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Cone dystrophy is a rare genetic disorder that affects the cone cells in the retina. These cells are responsible for colour vision and visual acuity. Progressive vision loss, abnormal colour vision, and sensitivity to light characterise this condition.

A person can inherit cone dystrophy in an autosomal dominant or recessive pattern, meaning that it can be passed down from one or both parents.


Symptoms of cone dystrophy usually begin in childhood or adolescence and get worse as time goes by. The first sign of the condition is often difficulty distinguishing colours, followed by a loss of visual acuity and sensitivity to light. Sometimes, people with cone dystrophy may also experience nystagmus, which is an involuntary movement of the eyes.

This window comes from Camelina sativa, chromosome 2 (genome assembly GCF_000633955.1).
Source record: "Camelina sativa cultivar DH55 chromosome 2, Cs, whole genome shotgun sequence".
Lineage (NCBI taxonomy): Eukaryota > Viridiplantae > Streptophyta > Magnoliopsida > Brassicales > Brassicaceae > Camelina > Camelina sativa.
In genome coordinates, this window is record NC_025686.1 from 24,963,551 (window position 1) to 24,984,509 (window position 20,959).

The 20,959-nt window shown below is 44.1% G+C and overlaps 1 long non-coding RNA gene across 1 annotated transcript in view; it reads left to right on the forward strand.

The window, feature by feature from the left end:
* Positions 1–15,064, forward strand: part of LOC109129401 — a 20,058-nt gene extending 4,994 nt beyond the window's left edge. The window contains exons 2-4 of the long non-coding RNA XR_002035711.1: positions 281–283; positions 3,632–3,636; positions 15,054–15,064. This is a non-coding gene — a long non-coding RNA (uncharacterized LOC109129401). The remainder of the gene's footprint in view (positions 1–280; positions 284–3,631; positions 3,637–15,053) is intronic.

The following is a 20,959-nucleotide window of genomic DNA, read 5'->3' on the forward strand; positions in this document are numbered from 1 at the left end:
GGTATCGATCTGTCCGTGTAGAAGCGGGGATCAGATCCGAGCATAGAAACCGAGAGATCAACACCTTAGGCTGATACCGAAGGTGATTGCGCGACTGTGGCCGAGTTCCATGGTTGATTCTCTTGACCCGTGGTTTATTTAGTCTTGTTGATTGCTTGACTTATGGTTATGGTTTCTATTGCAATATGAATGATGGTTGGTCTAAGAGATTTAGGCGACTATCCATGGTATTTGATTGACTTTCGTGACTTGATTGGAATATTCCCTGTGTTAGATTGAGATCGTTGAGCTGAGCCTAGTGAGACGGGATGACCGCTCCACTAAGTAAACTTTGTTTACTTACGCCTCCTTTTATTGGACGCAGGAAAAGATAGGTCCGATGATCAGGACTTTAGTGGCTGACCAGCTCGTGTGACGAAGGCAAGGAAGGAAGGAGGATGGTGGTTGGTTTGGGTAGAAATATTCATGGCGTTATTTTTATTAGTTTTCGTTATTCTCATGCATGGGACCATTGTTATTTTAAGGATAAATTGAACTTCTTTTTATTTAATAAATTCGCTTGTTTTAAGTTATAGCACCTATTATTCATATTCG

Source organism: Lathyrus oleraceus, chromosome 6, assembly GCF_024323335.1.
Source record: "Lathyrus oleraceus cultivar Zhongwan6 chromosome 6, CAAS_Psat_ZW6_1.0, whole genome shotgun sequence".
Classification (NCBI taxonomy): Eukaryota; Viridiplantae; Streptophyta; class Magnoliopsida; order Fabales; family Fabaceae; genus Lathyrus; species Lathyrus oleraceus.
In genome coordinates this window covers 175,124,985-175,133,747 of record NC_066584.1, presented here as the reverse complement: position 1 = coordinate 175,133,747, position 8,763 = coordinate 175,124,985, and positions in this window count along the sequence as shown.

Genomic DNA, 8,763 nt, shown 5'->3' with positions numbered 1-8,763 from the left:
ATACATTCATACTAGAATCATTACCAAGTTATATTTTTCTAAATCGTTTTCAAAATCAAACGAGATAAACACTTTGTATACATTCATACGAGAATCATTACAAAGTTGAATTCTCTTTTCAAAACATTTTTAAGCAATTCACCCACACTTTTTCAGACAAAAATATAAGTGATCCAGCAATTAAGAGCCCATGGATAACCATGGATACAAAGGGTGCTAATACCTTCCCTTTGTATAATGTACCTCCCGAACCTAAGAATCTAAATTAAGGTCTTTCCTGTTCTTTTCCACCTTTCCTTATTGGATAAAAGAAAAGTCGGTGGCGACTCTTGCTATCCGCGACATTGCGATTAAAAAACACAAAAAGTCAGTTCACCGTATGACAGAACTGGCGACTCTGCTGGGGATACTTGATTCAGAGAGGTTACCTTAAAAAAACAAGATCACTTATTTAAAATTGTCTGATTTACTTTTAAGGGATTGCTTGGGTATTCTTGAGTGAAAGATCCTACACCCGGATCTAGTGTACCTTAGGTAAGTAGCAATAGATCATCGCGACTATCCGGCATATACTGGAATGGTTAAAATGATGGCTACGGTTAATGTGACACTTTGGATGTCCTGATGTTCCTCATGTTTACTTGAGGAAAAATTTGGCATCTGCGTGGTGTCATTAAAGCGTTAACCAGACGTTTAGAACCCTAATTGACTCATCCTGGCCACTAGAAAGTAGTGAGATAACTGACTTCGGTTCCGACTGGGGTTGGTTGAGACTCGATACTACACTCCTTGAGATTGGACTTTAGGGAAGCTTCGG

There is currently no cure for cone dystrophy, but there are treatments available that can help manage the symptoms. These include

  • wearing tinted glasses or contact lenses to reduce sensitivity to light,
  • using low-vision aids such as magnifying glasses or telescopes, and
  • undergoing vision rehabilitation to learn new skills and techniques for living with vision loss.

Research is ongoing to develop new treatments for cone dystrophy, including gene therapy and stem cell therapy. Gene therapy involves replacing or repairing the defective genes that cause the condition, while stem cell therapy involves using stem cells to replace damaged or dead cells in the retina.

If someone is diagnosed with cone dystrophy, it’s important to work closely with an eye doctor who specialises in inherited retinal diseases. They can help monitor the progression of the condition and recommend treatments to manage the symptoms. Contact us for more information if you notice symptoms as stated above.